Automatic Detection of Cortical Arousals in Sleep and their Contribution to Daytime Sleepiness

Andreas Brink-Kjaer, Alexander Neergaard Olesen, Paul E. Peppard, Katie L. Stone, Poul Jennum, Emmanuel Mignot, Helge B. D. Sorensen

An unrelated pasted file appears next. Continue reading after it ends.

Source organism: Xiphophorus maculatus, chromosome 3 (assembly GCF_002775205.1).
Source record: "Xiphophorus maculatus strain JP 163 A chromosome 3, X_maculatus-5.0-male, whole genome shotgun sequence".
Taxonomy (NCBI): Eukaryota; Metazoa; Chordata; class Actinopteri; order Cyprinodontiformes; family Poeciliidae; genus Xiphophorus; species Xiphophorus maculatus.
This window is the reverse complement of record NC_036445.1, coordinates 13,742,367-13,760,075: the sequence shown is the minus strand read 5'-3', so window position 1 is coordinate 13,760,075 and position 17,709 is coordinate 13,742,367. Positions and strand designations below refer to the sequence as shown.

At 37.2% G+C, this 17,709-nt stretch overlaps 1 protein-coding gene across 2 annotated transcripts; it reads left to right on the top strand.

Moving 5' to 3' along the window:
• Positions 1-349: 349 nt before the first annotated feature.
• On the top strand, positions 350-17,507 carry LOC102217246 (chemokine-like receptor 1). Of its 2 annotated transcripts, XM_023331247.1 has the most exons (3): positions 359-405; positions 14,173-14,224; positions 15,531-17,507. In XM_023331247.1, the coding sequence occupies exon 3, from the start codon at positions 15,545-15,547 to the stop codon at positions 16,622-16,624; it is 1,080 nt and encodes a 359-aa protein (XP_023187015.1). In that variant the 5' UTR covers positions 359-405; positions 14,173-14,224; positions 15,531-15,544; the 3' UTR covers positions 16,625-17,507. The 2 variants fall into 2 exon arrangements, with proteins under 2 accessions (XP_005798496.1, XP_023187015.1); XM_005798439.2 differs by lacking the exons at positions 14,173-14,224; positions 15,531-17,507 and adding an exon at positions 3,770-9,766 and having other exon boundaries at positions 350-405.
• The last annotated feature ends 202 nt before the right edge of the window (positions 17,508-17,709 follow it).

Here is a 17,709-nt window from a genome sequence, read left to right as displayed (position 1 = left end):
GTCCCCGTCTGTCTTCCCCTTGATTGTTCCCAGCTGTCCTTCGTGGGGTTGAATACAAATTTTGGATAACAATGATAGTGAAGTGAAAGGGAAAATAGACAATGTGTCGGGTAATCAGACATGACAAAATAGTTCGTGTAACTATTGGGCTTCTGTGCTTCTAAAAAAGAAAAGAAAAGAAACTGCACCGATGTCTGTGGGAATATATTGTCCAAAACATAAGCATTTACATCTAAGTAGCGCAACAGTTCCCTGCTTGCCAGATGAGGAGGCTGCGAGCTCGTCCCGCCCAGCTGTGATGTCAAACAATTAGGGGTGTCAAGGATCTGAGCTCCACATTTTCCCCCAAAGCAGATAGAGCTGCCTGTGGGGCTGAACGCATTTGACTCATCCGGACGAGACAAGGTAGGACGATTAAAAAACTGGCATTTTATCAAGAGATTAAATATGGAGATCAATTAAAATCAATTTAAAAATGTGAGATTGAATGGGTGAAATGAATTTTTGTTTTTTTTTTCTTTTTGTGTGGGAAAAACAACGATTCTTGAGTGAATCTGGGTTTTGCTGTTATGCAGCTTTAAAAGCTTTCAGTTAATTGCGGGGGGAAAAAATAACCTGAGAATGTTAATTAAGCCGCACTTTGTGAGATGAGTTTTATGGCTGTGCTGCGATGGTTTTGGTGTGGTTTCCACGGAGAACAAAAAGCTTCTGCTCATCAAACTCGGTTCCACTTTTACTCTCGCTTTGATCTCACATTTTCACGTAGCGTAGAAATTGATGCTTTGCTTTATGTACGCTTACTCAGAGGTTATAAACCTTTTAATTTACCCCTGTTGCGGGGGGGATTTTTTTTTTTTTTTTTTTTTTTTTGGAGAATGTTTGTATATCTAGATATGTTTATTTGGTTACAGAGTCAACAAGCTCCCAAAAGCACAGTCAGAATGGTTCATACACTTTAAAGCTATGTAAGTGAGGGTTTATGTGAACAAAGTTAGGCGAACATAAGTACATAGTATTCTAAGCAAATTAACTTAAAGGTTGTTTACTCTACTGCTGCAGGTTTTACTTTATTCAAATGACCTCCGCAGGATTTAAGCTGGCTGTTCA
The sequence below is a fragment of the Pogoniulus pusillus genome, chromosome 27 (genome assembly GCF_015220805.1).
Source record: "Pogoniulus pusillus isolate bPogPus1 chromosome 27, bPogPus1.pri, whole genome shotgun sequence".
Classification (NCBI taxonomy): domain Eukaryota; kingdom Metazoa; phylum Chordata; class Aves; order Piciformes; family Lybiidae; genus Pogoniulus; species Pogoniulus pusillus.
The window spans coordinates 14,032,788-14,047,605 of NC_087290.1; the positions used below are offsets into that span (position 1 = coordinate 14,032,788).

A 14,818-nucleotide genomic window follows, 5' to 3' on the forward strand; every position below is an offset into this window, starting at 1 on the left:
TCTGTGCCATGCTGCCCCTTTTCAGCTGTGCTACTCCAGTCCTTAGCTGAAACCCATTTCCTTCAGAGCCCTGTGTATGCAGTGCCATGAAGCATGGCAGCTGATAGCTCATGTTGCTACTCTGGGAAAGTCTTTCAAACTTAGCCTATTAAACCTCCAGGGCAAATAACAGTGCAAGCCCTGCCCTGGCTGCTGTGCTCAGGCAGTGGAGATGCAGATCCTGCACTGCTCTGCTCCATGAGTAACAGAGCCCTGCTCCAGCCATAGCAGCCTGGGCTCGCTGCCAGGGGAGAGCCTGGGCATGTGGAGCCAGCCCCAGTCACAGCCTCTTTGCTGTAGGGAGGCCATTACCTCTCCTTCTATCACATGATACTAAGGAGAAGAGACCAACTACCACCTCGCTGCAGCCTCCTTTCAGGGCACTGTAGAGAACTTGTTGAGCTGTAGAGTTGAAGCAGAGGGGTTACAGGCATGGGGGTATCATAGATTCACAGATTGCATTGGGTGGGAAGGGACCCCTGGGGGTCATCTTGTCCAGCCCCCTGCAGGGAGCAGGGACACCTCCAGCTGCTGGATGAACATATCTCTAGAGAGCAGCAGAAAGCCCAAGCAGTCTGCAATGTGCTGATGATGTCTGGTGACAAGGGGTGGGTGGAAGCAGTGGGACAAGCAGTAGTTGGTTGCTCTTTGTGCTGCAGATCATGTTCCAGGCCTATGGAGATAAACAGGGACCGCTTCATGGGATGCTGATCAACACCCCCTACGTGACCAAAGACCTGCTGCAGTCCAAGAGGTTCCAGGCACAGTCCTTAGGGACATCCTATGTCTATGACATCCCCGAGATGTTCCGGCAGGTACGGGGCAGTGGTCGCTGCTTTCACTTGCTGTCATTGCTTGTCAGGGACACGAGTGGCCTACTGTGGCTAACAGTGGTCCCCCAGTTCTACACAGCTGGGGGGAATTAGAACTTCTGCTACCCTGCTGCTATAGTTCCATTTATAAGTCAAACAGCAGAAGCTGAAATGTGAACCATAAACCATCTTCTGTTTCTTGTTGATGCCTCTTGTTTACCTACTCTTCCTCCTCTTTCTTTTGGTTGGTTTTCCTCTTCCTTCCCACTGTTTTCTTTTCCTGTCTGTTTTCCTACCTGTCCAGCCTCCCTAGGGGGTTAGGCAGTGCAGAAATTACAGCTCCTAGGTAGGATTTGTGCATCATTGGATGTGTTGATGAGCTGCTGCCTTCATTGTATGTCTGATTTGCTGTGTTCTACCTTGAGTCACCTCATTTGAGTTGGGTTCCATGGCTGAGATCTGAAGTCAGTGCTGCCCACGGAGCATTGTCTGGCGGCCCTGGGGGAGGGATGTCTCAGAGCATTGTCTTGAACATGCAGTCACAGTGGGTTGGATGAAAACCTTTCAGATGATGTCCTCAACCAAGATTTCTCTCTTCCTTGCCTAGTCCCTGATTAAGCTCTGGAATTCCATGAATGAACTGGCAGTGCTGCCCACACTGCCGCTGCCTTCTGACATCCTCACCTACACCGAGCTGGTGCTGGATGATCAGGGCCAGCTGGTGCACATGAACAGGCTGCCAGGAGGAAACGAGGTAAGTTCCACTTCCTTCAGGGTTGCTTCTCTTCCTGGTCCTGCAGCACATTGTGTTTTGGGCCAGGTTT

Cortical arousals are transient events of disturbed sleep that occur spontaneously or in response to stimuli such as apneic events. The gold standard for arousal detection in human polysomnographic recordings (PSGs) is manual annotation by expert human scorers, a method with significant interscorer variability. In this study, we developed an automated method, the Multimodal Arousal Detector (MAD), to detect arousals using deep learning methods. The MAD was trained on 2,889 PSGs to detect both cortical arousals and wakefulness in 1 second intervals. Furthermore, the relationship between MAD-predicted labels on PSGs and next day mean sleep latency (MSL) on a multiple sleep latency test (MSLT), a reflection of daytime sleepiness, was analyzed in 1447 MSLT instances in 873 subjects. In a dataset of 1,026 PSGs, the MAD achieved a F1 score of 0.76 for arousal detection, while wakefulness was predicted with an accuracy of 0.95. In 60 PSGs scored by multiple human expert technicians, the MAD significantly outperformed the average human scorer for arousal detection with a difference in F1 score of 0.09. After controlling for other known covariates, a doubling of the arousal index was associated with an average decrease in MSL of 40 seconds ($\beta$ = -0.67, p = 0.0075). The MAD outperformed the average human expert and the MAD-predicted arousals were shown to be significant predictors of MSL, which demonstrate clinical validity the MAD.

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